Making Philatelic Bequests

Philatelic Bequests

This article has been written to act as a guide for those collectors who may be interested in leaving a bequest to the hobby they have enjoyed. It is not a plea for funds. There is no doubt that the hobby is changing with fewer collectors having a relative interested in stamps to leave their collections to, when they pass, or even before this happens. So, what do you do? If you have inherited a stamp collection and don’t know what to do with it, the APF has a brochure in its collector series, “Have Just Inherited a Stamp Collection – Where Do I Go from Here?”, which is available on the APF website.

There aren’t currently a lot of philatelic bequests made each year in Australia, that I know of. However, the situation is a little different in the USA and the United Kingdom, where there may be tax advantages in donating to organisations like the American Philatelic Society or the Royal Philatelic Society of London, and similar bodies. The only organisation in Australia that I know has such taxation status is the Philas Library in New South Wales. However, you would need legal and financial advice before making any assumptions in relation to donations to this Library. Despite saying that I don’t know of many such legacies, there have been some significant ones, particularly in Victoria, over the last two decades.

Why might you consider making a philatelic bequest? You may simply have enjoyed the hobby all your life and want to help ensure it remains a viable hobby. You may want to give something back for the support you have received over the years, whether from individuals, clubs or libraries. You may have no-one to leave your collection to but want to see others enjoy what you had. After all we are all just custodians for the future with anything we collect. Or you may want something specific to happen with the funds from the sale of your collection.

An excellent example of this last point is the Julian Chapman Memorial Scholarship, which was established in 2001 under the auspices of the Royal Philatelic Society of London (RPSL). The scholarship, for a sum up to £2,500 is to cover travelling costs, accommodation and subsistence for a trip, particular overseas, to undertake the study of Commonwealth stamps or postal history. Julian, who emigrated to Australia with his parents in the 1960s, had a number of interests, but stamps and coins were his main interest. He died relatively young at 42 but had expressed a wish to bequeath some money to the RPSL and following his death, a provision was made in his mother’s will. While most of us will not have such a large legacy to leave, there are things you can do with smaller legacies including money for book purchases at a philatelic library, a prize for an annual philatelic competition or support for junior collectors. What you do with any bequest will depend on what form the bequest is made in, that is, money, stamps or books?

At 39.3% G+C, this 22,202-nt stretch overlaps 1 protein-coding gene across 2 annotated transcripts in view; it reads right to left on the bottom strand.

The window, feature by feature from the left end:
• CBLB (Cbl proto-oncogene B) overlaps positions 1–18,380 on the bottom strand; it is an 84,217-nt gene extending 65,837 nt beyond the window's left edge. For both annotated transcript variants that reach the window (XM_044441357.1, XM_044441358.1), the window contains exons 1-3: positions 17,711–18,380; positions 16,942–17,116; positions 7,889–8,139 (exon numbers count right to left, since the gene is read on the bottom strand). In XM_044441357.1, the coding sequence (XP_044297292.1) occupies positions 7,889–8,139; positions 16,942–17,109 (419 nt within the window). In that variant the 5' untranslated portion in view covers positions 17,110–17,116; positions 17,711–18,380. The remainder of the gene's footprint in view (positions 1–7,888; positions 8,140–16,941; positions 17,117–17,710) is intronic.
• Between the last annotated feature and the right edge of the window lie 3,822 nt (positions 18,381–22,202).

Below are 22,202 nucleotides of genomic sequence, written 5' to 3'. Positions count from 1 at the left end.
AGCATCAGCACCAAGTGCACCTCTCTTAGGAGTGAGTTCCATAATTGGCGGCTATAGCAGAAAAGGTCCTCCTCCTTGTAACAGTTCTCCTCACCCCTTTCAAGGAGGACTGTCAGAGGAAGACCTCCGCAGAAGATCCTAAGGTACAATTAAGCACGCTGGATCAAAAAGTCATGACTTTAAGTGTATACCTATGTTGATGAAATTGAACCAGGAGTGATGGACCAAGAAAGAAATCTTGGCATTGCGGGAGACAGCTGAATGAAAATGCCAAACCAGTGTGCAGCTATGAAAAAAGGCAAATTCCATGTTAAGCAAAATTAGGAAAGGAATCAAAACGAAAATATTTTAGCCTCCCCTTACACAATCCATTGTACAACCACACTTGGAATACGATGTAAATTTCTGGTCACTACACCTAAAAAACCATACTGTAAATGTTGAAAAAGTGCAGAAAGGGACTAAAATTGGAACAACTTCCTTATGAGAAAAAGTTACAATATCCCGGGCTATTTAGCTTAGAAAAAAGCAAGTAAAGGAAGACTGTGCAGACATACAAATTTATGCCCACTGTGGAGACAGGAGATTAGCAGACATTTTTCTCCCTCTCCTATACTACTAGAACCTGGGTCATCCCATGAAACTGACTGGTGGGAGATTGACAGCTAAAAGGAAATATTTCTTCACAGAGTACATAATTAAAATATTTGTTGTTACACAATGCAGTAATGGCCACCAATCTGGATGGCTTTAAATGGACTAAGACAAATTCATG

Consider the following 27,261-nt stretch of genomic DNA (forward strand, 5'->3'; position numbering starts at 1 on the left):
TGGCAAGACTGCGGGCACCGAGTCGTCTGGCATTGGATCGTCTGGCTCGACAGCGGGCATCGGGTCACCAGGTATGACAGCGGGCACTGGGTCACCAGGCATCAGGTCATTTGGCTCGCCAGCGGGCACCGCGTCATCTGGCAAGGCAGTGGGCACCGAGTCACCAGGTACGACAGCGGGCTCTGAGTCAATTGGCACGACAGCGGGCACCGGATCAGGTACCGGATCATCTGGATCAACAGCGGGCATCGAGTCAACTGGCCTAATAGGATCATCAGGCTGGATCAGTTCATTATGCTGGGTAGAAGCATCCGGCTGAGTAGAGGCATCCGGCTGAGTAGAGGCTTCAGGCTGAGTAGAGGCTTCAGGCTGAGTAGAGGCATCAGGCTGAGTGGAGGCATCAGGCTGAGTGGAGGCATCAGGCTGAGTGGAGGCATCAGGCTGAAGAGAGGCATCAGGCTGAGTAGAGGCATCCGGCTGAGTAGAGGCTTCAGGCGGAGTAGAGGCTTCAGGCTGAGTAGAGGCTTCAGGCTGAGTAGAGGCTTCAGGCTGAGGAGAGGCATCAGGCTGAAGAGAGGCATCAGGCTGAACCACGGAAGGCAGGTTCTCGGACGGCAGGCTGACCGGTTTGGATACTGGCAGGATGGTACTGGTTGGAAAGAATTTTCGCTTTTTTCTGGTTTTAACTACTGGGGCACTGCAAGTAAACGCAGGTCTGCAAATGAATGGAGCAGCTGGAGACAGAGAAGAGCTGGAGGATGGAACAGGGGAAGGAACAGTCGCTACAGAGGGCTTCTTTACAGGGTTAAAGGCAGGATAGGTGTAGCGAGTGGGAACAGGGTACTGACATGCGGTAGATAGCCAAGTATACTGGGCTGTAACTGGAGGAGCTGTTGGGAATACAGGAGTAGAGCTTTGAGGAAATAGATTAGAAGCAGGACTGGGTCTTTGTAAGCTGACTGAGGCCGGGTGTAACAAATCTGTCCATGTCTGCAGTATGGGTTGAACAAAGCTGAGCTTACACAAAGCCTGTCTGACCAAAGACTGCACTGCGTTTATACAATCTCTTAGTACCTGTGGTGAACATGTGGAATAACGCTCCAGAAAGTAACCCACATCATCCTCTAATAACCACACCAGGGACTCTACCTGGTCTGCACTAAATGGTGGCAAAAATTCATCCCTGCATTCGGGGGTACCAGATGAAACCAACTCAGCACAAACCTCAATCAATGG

Philatelic Libraries

I will start with the last one on my list. Most philatelists over a lifetime end up with a reasonable philatelic library, often quite specialised in some areas. Now unlike many modern books, philatelic books often hold their value, and some appreciate in value. Libraries are often sold as part of the disposal of a stamp collection and can realise a not insignificant sum. Many philatelic books are hard to find (after initial publication) and despite the lower cost of publishing these days, are often relatively expensive. Now most of the major philatelic libraries in Australia do NOT have large purchasing budgets for books and tend to concentrate on certain areas such as Australia, the Colonies and the Pacific countries. They also tend to have reasonable runs of journals and auction catalogues (mostly donated), but I believe that most of the large philatelic libraries in Australia tend to be light on books, particularly the more specialised works. The philatelic dollar only goes so far, so priority tends to be on books where a number of members will be interested such as works on postal rates or postmarks, for example. So, most libraries in Australia will have the book on NSW Numeral postmarks but not “The Encyclopaedia of British West Indies Postmarks KGVI”. Therefore, one of the most basic philatelic legacies you can make is to bequeath your philatelic library to one of the major philatelic libraries in Australia. There are such libraries in each State and the ACT.